pleasure. I cannot get away from thatI love that physical experience.
My nerves cannot be tamed.
As far as the ceiling
is concerned, I first created a wide variety of forms and patterns by
gluing beetles onto small surfaces. Then I told my 29 assistants that
they could start inventing forms, knowing full well what they would come
up with. This process allowed me to discover who was good at what type
of pattern. Once I had this information, I could assign different areas
of the ceiling to different assistants. Those thousands and thousands
of beetles form drawings within the larger drawing, as in my large ballpoint
drawings. My sculpture seeks to conquer space.
do you get thousands and thousands of beetles?
JF: I obtain
the scarabs from universities I have connections with and through the
open market. The Sternocera acquisignata used in the Royal Palace is a
non-protected species that appears abundantly in certain countries. In
Thailand, the beetle is fried for consumption and its shell is discarded.
MA: Your work
can look extremely delicate. Is it ephemeral?
of Heaven of Delight, 2002. Work installed in the Hall of Mirrors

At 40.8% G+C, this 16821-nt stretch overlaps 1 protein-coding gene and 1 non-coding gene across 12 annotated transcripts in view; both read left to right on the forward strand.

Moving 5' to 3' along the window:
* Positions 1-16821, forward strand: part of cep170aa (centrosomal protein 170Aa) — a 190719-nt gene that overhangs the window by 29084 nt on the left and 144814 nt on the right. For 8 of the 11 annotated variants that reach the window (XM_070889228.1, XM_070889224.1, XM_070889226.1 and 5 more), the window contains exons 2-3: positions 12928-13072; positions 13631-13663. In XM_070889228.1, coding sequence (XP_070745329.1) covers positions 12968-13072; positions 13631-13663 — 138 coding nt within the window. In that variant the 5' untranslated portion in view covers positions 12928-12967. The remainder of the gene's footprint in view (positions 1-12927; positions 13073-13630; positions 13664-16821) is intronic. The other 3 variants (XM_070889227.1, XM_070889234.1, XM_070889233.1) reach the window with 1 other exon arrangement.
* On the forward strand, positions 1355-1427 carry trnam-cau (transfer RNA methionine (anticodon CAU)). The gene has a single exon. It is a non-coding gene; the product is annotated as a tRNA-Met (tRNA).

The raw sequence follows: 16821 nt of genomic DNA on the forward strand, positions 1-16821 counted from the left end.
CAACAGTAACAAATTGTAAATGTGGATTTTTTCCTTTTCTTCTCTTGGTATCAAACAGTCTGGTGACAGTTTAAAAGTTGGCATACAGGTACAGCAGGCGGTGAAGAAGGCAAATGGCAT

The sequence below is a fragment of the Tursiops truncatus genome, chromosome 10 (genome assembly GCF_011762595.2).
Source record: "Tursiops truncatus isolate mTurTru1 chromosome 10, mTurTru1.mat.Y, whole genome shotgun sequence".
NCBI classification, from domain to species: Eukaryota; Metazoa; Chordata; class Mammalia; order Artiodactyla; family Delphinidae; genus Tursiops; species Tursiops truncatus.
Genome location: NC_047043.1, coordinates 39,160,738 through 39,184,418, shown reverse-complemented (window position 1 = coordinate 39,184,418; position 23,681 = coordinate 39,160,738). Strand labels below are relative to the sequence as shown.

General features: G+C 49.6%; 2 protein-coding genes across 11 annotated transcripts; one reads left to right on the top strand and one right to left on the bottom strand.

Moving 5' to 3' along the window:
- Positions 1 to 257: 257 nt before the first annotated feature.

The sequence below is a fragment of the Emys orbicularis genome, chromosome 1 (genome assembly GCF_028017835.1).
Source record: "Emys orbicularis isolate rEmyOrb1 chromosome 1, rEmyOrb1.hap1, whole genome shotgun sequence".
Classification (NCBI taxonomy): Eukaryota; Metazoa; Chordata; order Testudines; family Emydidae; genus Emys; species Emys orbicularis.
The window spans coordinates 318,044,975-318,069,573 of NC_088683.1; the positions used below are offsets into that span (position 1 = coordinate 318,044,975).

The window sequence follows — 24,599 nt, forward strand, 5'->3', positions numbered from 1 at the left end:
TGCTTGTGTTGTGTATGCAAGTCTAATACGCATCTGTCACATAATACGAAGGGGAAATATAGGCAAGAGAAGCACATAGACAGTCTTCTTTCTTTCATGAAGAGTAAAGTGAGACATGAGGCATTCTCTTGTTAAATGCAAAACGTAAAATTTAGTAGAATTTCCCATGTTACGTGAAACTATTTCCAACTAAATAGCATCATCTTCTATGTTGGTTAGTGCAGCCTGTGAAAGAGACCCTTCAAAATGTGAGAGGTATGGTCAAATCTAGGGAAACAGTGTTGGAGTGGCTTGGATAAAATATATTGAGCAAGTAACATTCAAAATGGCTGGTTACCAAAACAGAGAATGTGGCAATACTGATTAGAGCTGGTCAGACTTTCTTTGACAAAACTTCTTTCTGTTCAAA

at the Royal Palace, Brussels.
JF: I use
strong materials, which happen to have a fragile appearance. The color
of those beetle shells will never fade, for the outer integument contains
chitin, one of the strongest and lightest materials on earth, which was
used for objects destined for the Mir space station. Scientists are once
more studying the world of insects. I love the durability of things. I
create for the future. I believe that my work contains many riddles and
layers, which will reveal themselves more clearly to the beholder in,
say, 50 or 100 years. Only then will my work be better understood. I find
it such a beautiful thought: we live in a society where no one is concerned
with durability, while artists are precisely engaged with issues of durability.
Durability is a rather old-fashioned concept. You are no longer allowed
to believe that your work will have value in, say, 100 years. I believe,
on the contrary, that its significance will increase. I would stop making
art if I believed that my work could hold no future meaning.
is a frequent contributor to Art in America, tema celeste, Sculpture,
and The New York Sun.